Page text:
How To Get Rid Of Mosquito Bites, According To An Expert

Mosquito Bites

While you’ll probably remember to pack the bug spray for a trip to the woods, you might not remember it each time you hit up the park this summer. But fear not, we asked an expert how to get rid of mosquito bites.

“Applying ice to the area is a good step in decreasing swelling, redness and discomfort,” says Larry Lutwick, MD, an infectious disease specialist at Mayo Clinic Health System in Eau Claire, Wisconsin. He suggests taking a non-sedation antihistamine such as cetirizine (Zyrtec).

You might also want to consider coating your bites with a topical diphenhydramine or corticosteroid, he adds.

How long should a mosquito bite last? “The resolution of the reaction tends to be over several days,” Dr. Lutwick says. Can you get rid of them overnight? Probably not. “In mild reactions, perhaps—but not likely,” he says.

Although there are protective measures you can take, you should probably come to terms with the fact that it’s not likely you’ll avoid the nuisances altogether. “It is almost impossible to avoid mosquito exposures,” Dr. Lutwick says.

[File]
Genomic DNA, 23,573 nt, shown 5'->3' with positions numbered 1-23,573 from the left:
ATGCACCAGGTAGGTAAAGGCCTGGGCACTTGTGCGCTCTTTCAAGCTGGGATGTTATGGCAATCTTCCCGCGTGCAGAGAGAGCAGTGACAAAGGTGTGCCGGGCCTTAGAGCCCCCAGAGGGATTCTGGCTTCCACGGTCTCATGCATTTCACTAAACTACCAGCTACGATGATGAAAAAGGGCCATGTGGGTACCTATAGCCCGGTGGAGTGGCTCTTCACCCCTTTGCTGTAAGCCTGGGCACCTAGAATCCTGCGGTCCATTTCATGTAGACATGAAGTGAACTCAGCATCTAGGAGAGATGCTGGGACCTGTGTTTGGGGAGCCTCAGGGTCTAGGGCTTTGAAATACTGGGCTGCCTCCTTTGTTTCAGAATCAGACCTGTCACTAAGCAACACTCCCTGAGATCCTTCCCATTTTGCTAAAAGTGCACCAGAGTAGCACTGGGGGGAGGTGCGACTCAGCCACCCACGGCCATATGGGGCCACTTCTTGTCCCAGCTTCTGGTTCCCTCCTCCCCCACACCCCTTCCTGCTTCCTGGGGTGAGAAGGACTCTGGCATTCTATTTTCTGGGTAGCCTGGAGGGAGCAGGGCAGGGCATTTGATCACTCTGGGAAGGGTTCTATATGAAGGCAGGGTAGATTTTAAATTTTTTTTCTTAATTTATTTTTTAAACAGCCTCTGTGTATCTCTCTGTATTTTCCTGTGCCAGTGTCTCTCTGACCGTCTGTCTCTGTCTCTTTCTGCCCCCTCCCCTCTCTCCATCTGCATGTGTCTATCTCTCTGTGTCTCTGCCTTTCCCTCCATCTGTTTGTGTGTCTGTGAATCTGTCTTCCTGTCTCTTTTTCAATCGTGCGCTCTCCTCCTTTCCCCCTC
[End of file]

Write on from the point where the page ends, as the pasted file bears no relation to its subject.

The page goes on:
To minimize exposure, “avoid bright-colored clothing and strong perfumes and try to wear clothing that covers as much skin as possible,” Dr. Lutwick says. He adds that this might be a little uncomfortable at the height of summer. If you end up wearing shorts more than pants, consider using bug spray that contains DEET.

While it’s true that your chances of being seriously harmed by a mosquito bite are low, you might want to put bug spray on your list of items to take on your hiking adventures this summer.